Nigeria: APC and the gale of defections

July 31, 2018 Nigeria , Opinion , OPINION/NEWS , POLITICS

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Jerome-Mario Utomi



As a lad growing up in the sleepy but egalitarian Ubulu-Okiti community in Delta state, Nigeria, I was sternly warned by my father never to celebrate or trust a man that betrays another to make me happy as he will sooner or later replicate the same towards me. That was back in the day.


Though such unfortunate opportunity had not come my way, the recent implosion at the national assembly, after an underlying suspicion and animosity within the All Progressive Congress (APC), culminating in the defection of about thirteen Senators and thirty Seven House of Representatives, has made my father’s warning a ‘word made flesh and dwell among us.’


Indeed, what made this development a fitting example of the above postulation is that fresh in our memories during the build up to the 2015 general election, some of these ‘transiting’ senators and members of the House of Representatives staged a walkout from their former political party, the Peoples Democratic Party (PDP). And they were celebrated by the members of the APC as the real heroes of democracy. But today, their departure again has created not just a hole but left a gorge within the party.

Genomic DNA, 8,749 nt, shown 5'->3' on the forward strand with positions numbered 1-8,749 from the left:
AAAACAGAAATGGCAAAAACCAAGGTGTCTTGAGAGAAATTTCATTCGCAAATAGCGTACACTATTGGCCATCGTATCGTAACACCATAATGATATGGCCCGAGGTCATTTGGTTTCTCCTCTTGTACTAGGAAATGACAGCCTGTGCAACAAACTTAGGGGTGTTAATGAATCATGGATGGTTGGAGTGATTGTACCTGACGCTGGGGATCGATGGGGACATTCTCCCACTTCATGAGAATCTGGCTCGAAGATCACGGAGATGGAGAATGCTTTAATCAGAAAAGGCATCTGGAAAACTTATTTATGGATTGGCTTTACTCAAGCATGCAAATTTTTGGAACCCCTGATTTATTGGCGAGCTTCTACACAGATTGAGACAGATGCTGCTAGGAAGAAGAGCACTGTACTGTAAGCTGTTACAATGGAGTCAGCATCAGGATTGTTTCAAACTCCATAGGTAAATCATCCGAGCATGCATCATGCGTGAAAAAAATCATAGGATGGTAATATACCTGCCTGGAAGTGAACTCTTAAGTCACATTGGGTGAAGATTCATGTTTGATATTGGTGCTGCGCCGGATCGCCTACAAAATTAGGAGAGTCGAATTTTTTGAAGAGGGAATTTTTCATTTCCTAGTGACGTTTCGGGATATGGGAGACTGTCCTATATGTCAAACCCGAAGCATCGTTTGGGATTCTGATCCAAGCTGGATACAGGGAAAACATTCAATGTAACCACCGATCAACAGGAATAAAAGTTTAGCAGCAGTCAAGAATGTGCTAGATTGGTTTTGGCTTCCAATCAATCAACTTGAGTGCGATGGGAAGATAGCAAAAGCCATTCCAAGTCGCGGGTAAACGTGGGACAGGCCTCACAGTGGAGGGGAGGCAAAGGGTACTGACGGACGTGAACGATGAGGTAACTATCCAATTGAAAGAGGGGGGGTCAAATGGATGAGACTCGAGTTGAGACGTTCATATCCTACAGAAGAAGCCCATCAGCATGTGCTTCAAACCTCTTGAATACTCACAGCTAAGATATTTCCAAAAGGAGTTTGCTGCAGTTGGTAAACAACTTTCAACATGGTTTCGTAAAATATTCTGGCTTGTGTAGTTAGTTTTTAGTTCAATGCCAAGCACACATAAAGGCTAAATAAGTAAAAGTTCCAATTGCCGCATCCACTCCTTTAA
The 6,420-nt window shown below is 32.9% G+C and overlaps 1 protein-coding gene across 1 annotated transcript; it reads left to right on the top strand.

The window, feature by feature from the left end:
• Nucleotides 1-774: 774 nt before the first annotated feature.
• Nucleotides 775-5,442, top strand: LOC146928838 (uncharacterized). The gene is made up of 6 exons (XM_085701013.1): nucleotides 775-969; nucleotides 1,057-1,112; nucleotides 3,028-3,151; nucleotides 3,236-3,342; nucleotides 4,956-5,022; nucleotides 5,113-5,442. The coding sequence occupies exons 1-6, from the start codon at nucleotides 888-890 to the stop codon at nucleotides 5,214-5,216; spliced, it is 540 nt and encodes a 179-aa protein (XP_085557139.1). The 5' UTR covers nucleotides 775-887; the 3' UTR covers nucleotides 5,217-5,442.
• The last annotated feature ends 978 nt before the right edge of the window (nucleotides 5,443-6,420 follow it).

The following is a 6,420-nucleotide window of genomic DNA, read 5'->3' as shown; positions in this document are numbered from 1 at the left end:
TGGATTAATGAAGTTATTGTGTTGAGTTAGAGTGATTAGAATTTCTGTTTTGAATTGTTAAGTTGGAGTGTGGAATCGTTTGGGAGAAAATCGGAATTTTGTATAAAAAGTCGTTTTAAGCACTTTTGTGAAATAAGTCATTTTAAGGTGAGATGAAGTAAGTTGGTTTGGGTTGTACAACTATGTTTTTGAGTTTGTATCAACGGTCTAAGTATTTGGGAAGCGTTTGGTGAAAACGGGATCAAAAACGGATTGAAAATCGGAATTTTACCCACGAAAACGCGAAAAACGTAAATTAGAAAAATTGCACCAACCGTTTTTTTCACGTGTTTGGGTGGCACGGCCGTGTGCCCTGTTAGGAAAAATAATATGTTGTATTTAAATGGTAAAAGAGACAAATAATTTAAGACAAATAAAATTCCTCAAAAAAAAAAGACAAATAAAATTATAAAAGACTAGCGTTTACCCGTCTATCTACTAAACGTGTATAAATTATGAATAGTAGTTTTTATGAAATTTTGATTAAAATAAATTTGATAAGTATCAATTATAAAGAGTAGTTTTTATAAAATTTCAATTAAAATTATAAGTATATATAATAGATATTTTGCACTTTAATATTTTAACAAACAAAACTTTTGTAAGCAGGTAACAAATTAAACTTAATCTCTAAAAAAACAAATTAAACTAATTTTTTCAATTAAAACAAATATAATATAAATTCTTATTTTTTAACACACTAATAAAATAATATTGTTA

This may sound rather shocking but as someone who may not spill guts easily, or hide things either, I must say that the development looking at commentaries was long overdue as Nigerians with a critical interest had severally expressed concern that the government of the day is currently reputed for promoting democracy and human rights everywhere except where it will hurt them; a development that has since made the senators bow lower as they grow stronger.


To a large extent, it has become glaring that like the biblical Moses, difficulties lie ahead for the All Progressive Congress (APC), and Exodus may become the most attractive if something theatrical is not done to remedy the drifting situation.


As expected, this rollercoaster relationship within the party and subsequent defection has presented Nigerians with two opposing lessons.


First and most radical is that from the analysis of their actions, the defected senators and honorable members of the house prosecuted their action like a ‘war’ where nothing succeeds without plan. While the party leadership on their part, failed to remember that ‘true victory is victory over aggression and a victory that respects the enemy’s basic humanity; thus renders further conflicts unnecessary.